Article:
Asma Kazmi on the Outcomes of Cranes & Cube

20 Jul, 2018

Asma Kazmi on the Outcomes of Cranes & Cube

We were thrilled to offer Asma Kazmi a 2017 Faculty Seed Grant for her project Cranes & Cube. Below, she describes the work she completed as part of this program!

In August 2017, Professor Asma Kazmi along with two graduate students Olivia Ting and Nancy Sayavong went to Saudi Arabia, utilizing the BCNM Seed Grant funds. For Professor Kazmi, this field research trip built on the ideas she had been pursuing in her virtual reality work called Cranes and Cube, which maps the architectural and material history of the radically changing sites and topographies of various cities of Saudi Arabia.

Like many major cities around the world, Saudi cities have faced frenzied construction and commercialization in the last ten years. Historic residential neighborhoods and markets in Mecca and Jeddah dating back to the 7th century have been demolished to build hotels/malls that flaunt spectacular edifices, heavy ornamentation, and ostentatious moments in architectural design. The BCNM Seed Grant funds enabled Professor Kazmi and her graduate students to travel to various cities along the coast of the Red Sea to survey the tides of decay and reconfiguration of these locales.

The artists focused on creating poetic records and representations that pieced together the material / architectural past of the locations by reading the city as palimpsest—a mode of observation which considers simultaneous strata of information to make visible aspects of architecture that subsume and ambiguate each other. They deployed heterogeneous documentation/interpretive technologies such as 3D scanning/modeling, photography, animation, drawing, and video to visualize the making and unmaking of numerous sites.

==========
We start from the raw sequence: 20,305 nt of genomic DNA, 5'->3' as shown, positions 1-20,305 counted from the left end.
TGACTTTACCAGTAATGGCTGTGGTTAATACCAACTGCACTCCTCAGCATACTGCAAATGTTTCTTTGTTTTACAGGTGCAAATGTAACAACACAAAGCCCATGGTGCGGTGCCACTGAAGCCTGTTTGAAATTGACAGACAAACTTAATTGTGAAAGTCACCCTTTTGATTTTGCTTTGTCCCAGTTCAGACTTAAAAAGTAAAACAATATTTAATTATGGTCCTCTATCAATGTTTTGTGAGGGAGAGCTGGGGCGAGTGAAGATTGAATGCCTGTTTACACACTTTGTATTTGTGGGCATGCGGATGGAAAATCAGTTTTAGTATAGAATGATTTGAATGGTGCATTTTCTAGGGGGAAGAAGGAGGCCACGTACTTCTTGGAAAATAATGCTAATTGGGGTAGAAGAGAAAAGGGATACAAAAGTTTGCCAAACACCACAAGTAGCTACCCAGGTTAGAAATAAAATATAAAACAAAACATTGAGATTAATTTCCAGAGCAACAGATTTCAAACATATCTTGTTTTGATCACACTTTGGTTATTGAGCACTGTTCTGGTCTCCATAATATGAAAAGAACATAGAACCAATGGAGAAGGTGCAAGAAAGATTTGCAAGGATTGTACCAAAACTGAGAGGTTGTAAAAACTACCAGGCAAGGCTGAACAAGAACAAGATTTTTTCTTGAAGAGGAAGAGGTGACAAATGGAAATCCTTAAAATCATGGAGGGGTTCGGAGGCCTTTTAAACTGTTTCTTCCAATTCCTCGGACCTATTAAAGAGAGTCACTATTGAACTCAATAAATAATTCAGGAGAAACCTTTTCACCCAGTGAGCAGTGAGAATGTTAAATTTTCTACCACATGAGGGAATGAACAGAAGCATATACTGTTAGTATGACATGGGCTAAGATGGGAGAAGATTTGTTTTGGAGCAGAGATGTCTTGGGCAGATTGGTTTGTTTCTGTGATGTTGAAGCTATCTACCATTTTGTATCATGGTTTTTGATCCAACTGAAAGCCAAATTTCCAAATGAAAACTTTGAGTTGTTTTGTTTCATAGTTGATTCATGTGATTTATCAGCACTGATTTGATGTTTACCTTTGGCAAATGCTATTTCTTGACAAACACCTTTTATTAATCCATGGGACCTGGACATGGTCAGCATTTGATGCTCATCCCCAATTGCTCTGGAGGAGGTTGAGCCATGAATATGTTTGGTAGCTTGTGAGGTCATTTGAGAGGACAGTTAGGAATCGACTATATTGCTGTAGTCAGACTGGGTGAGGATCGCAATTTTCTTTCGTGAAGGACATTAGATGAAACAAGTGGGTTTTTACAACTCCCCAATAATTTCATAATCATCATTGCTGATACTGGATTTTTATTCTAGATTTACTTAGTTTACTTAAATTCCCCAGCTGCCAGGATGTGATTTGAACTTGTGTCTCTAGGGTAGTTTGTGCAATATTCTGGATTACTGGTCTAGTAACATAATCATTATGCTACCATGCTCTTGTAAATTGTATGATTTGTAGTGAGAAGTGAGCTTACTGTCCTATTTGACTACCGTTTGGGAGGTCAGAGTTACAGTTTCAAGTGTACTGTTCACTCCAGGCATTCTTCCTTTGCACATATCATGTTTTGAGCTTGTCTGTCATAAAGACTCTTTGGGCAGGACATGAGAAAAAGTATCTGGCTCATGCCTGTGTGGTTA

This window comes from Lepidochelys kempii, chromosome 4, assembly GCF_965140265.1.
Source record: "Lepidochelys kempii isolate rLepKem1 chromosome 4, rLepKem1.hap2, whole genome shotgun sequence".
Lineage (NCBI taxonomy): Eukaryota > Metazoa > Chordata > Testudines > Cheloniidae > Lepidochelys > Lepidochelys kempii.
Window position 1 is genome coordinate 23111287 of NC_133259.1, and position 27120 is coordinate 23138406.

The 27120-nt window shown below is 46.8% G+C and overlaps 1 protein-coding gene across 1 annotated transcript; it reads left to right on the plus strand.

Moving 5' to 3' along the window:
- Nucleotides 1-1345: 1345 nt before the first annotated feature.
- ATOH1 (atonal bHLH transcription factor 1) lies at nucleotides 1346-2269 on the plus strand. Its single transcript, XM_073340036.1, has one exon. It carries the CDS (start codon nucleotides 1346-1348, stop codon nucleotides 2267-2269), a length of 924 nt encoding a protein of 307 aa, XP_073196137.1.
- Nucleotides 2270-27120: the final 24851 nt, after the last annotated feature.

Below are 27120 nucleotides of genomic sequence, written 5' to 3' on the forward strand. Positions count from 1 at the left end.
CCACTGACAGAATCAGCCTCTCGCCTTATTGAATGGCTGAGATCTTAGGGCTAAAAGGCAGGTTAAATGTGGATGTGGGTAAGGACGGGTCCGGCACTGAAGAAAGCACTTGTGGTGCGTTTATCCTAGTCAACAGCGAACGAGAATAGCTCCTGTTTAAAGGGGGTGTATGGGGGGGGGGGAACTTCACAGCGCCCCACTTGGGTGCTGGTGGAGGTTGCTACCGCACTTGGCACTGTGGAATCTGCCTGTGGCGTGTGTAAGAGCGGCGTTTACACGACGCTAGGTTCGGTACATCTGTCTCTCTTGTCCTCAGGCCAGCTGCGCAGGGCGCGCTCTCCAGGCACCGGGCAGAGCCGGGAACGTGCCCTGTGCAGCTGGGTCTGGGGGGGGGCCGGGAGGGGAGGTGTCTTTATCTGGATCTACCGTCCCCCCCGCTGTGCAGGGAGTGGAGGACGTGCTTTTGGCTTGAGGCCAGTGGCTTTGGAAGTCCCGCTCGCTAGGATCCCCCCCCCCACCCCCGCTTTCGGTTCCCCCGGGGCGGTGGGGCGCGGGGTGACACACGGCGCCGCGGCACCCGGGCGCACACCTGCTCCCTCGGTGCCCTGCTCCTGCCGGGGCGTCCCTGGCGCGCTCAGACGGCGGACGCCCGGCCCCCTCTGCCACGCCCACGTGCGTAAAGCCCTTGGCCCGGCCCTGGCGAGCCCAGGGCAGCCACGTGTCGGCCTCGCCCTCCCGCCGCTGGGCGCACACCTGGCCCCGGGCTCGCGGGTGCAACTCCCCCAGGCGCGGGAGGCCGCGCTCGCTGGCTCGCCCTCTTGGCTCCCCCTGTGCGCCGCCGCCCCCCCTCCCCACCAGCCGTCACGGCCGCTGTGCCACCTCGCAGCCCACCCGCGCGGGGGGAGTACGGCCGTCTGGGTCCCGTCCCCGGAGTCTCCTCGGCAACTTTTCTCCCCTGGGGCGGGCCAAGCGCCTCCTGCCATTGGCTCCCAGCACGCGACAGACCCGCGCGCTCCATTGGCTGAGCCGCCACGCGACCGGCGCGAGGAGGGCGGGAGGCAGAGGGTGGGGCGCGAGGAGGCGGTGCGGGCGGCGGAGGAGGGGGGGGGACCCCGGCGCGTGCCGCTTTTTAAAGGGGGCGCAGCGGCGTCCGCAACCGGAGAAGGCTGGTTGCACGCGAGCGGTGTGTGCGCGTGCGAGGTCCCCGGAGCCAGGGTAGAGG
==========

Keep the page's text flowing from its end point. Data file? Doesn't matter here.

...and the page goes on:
For the grant recipients, this trip opened up new and complex ways of thinking about urban development, conservation, craft, documentation, and the study of material histories. Here are some questions that guided their process: What are the discernable overlaps between religiosity, the market economy, and the public and private realm? What are the possibilities and limitations of VR in recreating a site? What is gained by preserving traditional architectural forms and building practices? What does it mean to narrate the history of a developing city with a dehistoricized architectural past? What are the ethics and aesthetics of showing excesses in building practices, dilapidated structures, and the marginalized population of a rapidly growing city? How can new media assemble poetic narratives and illusionary fragments to facilitate new imaginations and understandings about people, places, histories and futures?

For Professor Kazmi, this research trip facilitated two multimedia art projects—Cranes and Cube and Indian Mangoes by the Red Sea—that have subsequently been shown at the Wattis Institute of Contemporary Art and the San Jose Institute of Contemporary Art. In Fall 2018, aspects of these works will be installed at the University of Hawaii and Wayne State University, Michigan.